It is safest to start introducing juices into a child's diet with apple juice. Agusha clarified apple juice has been clinically proven to be a hypoallergenic drink. The entire product line of Agusha. The first spoon" was created specifically for the first complementary foods. They are made from natural ingredients and undergo strict quality control, so you can be sure that you will choose the right first food for your baby.

  • 2-3 weeks after apple juice, the child can be given other one-component juices without pulp: pear, banana, peach, apricot, plum, pumpkin. These products should not contain sugar, which is not recommended for infants. If the baby perceives the new product well, then his menu can be varied with juices from cherries, black currants. nine0026
  • After another 2-3 weeks, juices from several ingredients can be introduced: apple - pear, apple - pumpkin, apple - apricot, etc. Juices with pulp - apple, apricot, peach, plum - contain dietary fiber and are able to participate in maintaining bowel function. Kids love their thick and rich taste!
  • Be careful with juices from fruits, vegetables, and berries that are allergens: strawberries, citrus fruits, raspberries, tomatoes - they are introduced into the diet of children not earlier than a year. If, after drinking any juice, the baby has an allergic reaction (diathesis, rash, urticaria), then it should be immediately excluded from the diet. nine0026

Meat complementary foods can be introduced into the baby's diet no earlier than 6 months. Meat complementary foods are, first of all, the main source of protein in the diet of a child. From 100 g of meat, he receives 14 - 16 g of protein containing a complete set of essential amino acids. Plus iron, zinc, some B vitamins.

The first meat foods are rabbit, turkey, chicken. After them, you can enter veal, beef, horse meat. Today it is believed that it is better to use industrial-made meat purees, as these canned foods undergo strict quality control and, accordingly, are safe for the baby. Refrain from buying meat in unfamiliar places. nine0003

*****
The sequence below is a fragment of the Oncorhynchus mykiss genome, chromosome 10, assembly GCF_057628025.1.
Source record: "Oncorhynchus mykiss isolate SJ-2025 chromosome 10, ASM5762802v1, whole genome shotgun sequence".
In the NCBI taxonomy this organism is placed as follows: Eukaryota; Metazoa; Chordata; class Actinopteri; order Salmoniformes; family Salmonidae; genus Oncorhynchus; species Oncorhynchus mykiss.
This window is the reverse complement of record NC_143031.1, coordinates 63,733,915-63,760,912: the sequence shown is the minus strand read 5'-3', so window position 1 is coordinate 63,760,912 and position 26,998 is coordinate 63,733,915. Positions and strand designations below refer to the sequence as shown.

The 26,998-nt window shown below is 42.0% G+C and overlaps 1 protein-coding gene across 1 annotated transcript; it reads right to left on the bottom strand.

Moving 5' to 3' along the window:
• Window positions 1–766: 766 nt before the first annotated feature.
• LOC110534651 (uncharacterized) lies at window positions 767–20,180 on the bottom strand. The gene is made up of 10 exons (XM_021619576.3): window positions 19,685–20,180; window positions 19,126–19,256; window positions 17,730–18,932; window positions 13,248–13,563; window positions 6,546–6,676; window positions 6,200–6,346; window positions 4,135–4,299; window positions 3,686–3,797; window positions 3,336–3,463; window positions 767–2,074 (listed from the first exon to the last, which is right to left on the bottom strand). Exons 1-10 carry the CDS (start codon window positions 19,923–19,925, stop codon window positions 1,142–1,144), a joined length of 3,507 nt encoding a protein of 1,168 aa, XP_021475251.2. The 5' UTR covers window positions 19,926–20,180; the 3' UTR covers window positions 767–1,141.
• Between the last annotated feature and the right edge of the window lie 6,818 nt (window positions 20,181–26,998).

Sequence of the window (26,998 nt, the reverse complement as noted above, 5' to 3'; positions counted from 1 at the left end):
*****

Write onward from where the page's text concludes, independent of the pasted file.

• Beef is rich in protein and iron, contains minerals including phosphorus and potassium, as well as some B vitamins. Babies allergic to cow's milk can sometimes develop an allergy to beef protein, in which case it can be replaced with other types of meat for the first feeding - rabbit or turkey.
  • Compared to other types of meat, rabbit meat contains the maximum amount of protein - about 20%, and the proportion of fat, on the contrary, is minimal - about 15%. In addition, rabbit meat is very juicy and tender - and kids adore it. nine0026
  • Turkey is low in calories and low in fat, but its meat is very nutritious.
  • Chicken, according to the standards of modern pediatrics, should not be given to children before a year. An exception may be industrial-made baby puree or home-breeding poultry meat purchased from a trusted place.
  • As for pork, this meat has a very high fat content, so it is not suitable for children's diet. It is better to wait with the introduction of pork into the children's diet until 2.5 - 3 years. nine0026

Rules for introducing meat complementary foods:

When introducing meat into complementary foods, you must adhere to the following rules:

  • You need to introduce meat from half a teaspoon, gradually bringing the weekly weight up to 30 g. It is worth leaving the amount unchanged for several days, checking the child's reaction to a new product. After all, we need not only to feed the baby, but also to avoid allergies!
  • Since the mother already knows which vegetable purees the child eats with a bang, they can be mixed with the first meat puree. So the baby will be “clearer” to the new food. nine0026
  • At 8 - 8.5 months, the baby's diet can contain up to 50 g of meat, and by 1.5 years, the amount of meat in the daily diet can already reach 80 - 90 g, that is, 560 - 630 g per week.
  • Rabbit meat is considered ideal for children prone to allergies, as well as those experiencing digestive problems.
  • Toddlers love a homogeneous consistency - after all, pieces of food are still quite unusual for them. Homemade puree has a coarser "structure" and is often rejected by small gourmets. nine0026

Proper nutrition for children who refuse meat

For a child under 1 - 2 years old, meat is not a mandatory component of the diet. If the baby is gaining weight poorly, you do not need to look for reasons solely in an insufficient amount of meat: this can be influenced by heredity, the functions of the endocrine system, a lack of trace elements in the body, and a number of other reasons. It happens that children under one year categorically refuse meat and do not want to eat it in any form. It's not a disaster. nine0003